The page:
Those expecting the markets to offer clear, decisive answers are destined for frustration. At times markets react to events in rational ways, but often they seek to frustrate us at every turn. Consider the movement of the Dow Jones Industrial Average (Dow) since January. Weakness early in the year led to a sharp decline (red line) as people feared the economy was descending into the abyss. Just as quickly, the market determined this view was incorrect and a sharp rally (black line) completed a classic V-shaped rebound. As this process was unfolding, economic and company-specific information dictated the ebb and flow of prices.

Since the Dow topped out nearly three weeks ago at 8,575 (black arrow), less concern has been paid to news and more to the market’s technical patterns. Recently, prices have bounced in a tight trading range (black dotted lines). As I mentioned on my recent appearance on Canada’s Business News Network, the rising 50-day moving average (MA) and falling 200-day MA are setting up a key inflection point. Just as a coil that gets compressed for too long will eventually spring loose, we should expect stock prices to come unbound shortly. If the Dow can rally above both the recent high and the 200-day MA (8,779) we should expect the market to eclipse 9,000 as the rally continues (black box). However, a break below the 50-day MA (8,088) would open the door to 7,400 (red box) with a likely retest of the March low (6,547). Investors will be well served to watch these price points and take action once the trend becomes clear.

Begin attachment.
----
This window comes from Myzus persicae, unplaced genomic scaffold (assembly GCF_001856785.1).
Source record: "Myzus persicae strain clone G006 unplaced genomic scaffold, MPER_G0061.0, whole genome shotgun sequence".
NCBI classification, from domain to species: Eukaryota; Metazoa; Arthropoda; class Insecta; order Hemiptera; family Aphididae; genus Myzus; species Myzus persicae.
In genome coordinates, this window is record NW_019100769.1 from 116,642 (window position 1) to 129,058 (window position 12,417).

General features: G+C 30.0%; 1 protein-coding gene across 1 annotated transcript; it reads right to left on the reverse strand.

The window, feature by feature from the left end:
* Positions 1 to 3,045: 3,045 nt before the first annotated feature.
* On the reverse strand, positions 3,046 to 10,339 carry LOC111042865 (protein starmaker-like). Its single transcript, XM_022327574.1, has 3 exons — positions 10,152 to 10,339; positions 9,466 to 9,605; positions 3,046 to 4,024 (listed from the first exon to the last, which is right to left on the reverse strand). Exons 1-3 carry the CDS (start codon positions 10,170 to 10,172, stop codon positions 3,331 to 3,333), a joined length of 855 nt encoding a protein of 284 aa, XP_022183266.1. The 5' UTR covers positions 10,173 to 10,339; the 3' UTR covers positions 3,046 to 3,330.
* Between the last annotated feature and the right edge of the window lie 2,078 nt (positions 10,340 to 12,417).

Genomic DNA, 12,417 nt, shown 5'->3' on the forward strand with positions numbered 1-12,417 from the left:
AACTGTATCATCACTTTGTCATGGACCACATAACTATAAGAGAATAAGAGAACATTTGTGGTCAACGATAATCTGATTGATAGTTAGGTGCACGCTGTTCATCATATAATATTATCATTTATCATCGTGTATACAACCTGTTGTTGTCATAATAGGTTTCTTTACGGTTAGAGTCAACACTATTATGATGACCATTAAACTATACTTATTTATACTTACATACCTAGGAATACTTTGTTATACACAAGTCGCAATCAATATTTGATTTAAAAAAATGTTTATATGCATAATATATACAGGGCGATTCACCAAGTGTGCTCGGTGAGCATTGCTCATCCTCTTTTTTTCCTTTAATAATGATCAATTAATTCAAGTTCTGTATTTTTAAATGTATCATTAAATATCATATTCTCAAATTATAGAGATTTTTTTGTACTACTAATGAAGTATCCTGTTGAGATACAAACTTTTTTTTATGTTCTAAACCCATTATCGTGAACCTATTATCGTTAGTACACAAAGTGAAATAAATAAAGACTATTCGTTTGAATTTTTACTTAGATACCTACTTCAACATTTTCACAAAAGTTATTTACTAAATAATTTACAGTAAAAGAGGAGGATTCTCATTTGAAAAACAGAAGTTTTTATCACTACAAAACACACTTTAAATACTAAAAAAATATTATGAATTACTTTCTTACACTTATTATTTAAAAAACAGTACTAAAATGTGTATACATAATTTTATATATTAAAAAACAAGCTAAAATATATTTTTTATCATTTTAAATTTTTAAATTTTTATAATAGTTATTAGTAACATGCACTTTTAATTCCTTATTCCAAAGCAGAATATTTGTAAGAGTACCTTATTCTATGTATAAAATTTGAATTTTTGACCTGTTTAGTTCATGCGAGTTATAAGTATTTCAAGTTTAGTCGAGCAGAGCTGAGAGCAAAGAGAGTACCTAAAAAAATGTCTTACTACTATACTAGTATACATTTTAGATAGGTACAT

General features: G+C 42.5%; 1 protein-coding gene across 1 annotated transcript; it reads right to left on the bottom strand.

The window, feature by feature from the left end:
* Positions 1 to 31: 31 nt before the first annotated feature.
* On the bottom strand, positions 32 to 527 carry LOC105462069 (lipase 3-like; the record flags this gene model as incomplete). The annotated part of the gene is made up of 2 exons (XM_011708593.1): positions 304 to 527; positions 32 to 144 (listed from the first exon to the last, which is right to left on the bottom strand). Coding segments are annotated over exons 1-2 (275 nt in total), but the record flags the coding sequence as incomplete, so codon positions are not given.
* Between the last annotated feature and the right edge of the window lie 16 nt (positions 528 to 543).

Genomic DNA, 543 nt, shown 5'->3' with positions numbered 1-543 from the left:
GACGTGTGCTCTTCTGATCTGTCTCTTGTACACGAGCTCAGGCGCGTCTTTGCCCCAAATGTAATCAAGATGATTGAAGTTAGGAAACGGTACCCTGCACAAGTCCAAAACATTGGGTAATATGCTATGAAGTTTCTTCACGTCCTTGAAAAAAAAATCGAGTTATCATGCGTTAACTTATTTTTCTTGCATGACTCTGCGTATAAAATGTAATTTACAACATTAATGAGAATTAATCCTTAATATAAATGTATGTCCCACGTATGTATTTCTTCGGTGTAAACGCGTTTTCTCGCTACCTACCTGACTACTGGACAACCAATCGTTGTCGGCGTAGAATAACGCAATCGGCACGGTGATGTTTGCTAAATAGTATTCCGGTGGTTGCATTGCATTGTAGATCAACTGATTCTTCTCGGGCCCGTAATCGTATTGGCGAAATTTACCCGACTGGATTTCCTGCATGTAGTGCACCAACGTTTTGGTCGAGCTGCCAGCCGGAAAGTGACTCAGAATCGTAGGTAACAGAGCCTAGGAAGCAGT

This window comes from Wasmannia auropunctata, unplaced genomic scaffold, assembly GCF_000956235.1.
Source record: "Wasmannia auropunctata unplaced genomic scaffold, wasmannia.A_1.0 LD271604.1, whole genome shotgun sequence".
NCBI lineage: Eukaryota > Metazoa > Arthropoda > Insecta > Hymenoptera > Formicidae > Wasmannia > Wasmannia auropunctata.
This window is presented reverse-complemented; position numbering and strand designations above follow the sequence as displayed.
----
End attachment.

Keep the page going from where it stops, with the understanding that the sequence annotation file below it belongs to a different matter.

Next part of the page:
Monday looks to offer an important test of the trading range. Pre-market futures are above the recent high. If that strength maintains, we will see the topside of the range violated and higher prices lie ahead. Were the initial strength to fade, the reversal would be bearish and the future uncertain. Facing a week which features important economic data, we should receive an answer to this question in the near future.